In the same breath I know it takes a toll on me. It makes me sad, angry and it makes me want to do something about it.

I think most reasonable people have no interest in harming anyone and more than likely would help someone out who is in need. Most people don’t want anyone going to war and would choose peace over conflict.

Here is the hard part; How do we promote peace and tolerance while at the same time knowing that we need to maintain the capacity to kill someone?

Yesterday the President asked congress to approve sending in ground troops into Iraq…..again. There was also a report that ISIS militants are closing in on an Air Base in Ramadi, Iraq.

Both of these are significant to me for the same reason. In September 2003, as a part of the 1st Infantry Division we drove from Kuwait straight up to Ramadi, Iraq. We established the first major camp in the area and defended it for the next 12 months.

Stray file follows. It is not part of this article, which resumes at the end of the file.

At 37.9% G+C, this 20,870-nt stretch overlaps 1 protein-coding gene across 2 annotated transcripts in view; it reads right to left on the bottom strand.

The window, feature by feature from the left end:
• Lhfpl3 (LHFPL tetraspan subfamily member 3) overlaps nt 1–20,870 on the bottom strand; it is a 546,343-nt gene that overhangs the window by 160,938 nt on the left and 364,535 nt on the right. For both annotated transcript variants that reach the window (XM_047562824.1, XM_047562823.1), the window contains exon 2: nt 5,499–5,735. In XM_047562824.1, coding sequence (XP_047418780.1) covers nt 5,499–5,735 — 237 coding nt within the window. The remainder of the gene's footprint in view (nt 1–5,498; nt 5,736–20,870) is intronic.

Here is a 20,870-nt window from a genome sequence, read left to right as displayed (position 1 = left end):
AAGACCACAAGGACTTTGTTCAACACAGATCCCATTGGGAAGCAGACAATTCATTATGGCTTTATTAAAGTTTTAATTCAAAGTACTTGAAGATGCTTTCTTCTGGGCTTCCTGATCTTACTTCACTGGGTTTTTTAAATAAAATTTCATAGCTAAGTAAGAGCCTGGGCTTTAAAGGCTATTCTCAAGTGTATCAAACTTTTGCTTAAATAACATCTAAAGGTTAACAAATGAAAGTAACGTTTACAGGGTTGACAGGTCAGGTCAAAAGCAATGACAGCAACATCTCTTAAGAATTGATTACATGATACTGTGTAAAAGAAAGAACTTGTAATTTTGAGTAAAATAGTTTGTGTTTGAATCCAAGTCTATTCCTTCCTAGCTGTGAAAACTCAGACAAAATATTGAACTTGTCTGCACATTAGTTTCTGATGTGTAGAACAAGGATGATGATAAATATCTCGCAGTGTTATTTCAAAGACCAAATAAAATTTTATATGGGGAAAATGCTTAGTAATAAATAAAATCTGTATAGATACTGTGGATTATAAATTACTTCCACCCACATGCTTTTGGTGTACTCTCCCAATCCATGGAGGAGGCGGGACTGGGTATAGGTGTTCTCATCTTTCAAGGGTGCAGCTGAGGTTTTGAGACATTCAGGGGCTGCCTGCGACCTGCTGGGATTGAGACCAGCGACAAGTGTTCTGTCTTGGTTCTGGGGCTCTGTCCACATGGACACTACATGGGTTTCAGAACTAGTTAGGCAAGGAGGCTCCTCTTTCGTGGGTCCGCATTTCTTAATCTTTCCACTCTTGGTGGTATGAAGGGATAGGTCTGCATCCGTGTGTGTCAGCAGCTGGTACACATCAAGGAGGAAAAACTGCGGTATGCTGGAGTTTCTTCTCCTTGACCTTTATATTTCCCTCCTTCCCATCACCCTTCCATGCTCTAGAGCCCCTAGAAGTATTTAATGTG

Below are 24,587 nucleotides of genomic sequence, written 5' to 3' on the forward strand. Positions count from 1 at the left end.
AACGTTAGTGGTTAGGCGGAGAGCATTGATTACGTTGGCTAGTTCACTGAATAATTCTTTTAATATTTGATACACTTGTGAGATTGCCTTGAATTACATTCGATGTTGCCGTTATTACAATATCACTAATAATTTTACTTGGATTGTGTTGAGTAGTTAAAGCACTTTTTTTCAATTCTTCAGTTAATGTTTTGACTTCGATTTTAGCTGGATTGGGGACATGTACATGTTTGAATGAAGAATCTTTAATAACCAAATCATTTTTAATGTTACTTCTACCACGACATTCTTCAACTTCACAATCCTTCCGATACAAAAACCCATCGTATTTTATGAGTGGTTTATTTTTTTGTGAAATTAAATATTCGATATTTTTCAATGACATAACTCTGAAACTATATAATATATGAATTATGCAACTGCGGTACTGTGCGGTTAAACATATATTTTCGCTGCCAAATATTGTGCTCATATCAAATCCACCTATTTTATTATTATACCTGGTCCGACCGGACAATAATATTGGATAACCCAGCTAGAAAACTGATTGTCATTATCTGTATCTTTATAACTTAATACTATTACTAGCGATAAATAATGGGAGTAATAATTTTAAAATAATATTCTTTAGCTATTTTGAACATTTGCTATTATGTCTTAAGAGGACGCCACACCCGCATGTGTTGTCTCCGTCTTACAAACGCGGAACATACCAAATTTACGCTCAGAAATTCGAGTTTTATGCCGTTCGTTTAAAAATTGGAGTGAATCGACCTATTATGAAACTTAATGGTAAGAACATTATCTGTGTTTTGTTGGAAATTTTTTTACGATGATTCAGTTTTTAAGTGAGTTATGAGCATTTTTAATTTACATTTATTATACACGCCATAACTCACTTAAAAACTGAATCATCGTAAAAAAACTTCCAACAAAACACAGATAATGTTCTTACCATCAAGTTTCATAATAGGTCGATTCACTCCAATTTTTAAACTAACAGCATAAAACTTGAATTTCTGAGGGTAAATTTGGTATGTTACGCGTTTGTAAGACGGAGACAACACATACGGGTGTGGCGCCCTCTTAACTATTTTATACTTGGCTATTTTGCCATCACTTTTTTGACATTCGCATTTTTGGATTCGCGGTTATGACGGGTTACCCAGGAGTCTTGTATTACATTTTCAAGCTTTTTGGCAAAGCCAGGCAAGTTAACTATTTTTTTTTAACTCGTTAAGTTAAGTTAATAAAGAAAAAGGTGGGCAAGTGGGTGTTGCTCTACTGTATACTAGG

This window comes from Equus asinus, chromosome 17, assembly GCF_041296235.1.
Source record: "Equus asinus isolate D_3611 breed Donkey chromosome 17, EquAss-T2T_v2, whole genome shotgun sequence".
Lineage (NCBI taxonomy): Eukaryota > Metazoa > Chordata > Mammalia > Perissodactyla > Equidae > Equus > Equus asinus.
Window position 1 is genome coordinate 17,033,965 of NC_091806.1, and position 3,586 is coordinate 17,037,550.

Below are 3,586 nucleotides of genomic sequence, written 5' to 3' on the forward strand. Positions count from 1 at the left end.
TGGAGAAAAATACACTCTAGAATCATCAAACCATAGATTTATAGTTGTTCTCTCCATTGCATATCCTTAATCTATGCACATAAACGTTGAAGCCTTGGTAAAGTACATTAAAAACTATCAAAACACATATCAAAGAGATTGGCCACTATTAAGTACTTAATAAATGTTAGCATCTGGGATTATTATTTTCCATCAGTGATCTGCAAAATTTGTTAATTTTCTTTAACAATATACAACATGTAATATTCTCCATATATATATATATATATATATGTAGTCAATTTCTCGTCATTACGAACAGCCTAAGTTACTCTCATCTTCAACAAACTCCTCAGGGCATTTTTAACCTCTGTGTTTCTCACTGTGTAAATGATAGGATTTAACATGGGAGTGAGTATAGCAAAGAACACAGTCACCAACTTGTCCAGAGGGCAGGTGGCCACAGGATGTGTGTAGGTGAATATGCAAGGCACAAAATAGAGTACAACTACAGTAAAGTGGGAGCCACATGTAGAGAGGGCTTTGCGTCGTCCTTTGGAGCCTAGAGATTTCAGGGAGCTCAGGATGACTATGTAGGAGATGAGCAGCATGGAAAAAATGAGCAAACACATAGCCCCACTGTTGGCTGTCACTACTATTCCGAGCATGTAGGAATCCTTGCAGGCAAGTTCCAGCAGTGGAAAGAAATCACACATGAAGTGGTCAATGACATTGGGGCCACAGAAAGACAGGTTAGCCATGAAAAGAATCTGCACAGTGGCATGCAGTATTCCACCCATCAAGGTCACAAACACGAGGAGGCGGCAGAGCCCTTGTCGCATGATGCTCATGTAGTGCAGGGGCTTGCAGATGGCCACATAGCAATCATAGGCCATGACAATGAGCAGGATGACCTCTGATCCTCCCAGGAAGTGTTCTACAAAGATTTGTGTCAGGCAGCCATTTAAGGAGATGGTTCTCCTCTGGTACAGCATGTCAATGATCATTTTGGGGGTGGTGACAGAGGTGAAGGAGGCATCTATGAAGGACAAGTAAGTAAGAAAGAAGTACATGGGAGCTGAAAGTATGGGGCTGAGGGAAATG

Many soldiers and Marines died helping secure the city and protect the people. And here we are over a decade later in the same place facing a more violent and capable enemy than we did in 2003.

(I wrote more on this in my inaugural post here.)

On one hand I say we shouldn’t send in anymore American Soldiers, we have done our part……… the other side says how can we not?

These people are cutting off the heads of innocent aid workers, burning people alive and raping children.

How do we NOT get involved?

But how can Congress, a group that exists of very few combat veterans, make the decision to send other people’s children to die?

They will approve the funding and never set foot in real conflict with the short exception of a photo-op once the harsh fighting is over and after the young men and women have been sent home in flag covered coffins.

The President will meet with the grieving parents and his empty words won’t impact their empty hearts.

If war begets war, then how do we stop the cycle? How do you communicate peace with people who don’t want it?

Just before we deployed in 2003 I remember watching on CNN at Fort Riley, Kansas the epic scene in which US Troops pulled down the giant statue of Saddam in the middle of Baghdad.

People were celebrating and at the time we all thought Saddam had a hand in 9/11 and was hoarding Weapons of Mass Destruction.

I was young, slightly pissed off and ready to go to war.

I feel now as if it is the same situation all over again in that we are about to commit, again to fighting an unwinnable war against an enemy that really can’t be defeated.

Sure we could kill thousands of them, but you can’t kill the movement.